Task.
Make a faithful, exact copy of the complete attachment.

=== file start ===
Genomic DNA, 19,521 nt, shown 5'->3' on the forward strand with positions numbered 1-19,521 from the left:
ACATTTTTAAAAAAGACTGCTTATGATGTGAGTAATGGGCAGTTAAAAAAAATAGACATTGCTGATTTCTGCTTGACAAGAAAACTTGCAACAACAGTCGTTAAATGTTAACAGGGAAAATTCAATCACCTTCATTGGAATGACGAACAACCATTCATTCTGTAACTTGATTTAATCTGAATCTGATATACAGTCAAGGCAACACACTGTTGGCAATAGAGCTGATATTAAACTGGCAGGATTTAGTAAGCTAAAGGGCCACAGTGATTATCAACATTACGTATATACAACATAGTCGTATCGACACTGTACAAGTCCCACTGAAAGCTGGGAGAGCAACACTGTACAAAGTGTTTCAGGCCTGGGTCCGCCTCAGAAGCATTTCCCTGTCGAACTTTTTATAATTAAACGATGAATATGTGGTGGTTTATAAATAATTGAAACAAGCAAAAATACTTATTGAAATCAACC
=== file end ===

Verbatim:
Genomic DNA, 19,521 nt, shown 5'->3' on the forward strand with positions numbered 1-19,521 from the left:
ACATTTTTAAAAAAGACTGCTTATGATGTGAGTAATGGGCAGTTAAAAAAAATAGACATTGCTGATTTCTGCTTGACAAGAAAACTTGCAACAACAGTCGTTAAATGTTAACAGGGAAAATTCAATCACCTTCATTGGAATGACGAACAACCATTCATTCTGTAACTTGATTTAATCTGAATCTGATATACAGTCAAGGCAACACACTGTTGGCAATAGAGCTGATATTAAACTGGCAGGATTTAGTAAGCTAAAGGGCCACAGTGATTATCAACATTACGTATATACAACATAGTCGTATCGACACTGTACAAGTCCCACTGAAAGCTGGGAGAGCAACACTGTACAAAGTGTTTCAGGCCTGGGTCCGCCTCAGAAGCATTTCCCTGTCGAACTTTTTATAATTAAACGATGAATATGTGGTGGTTTATAAATAATTGAAACAAGCAAAAATACTTATTGAAATCAACC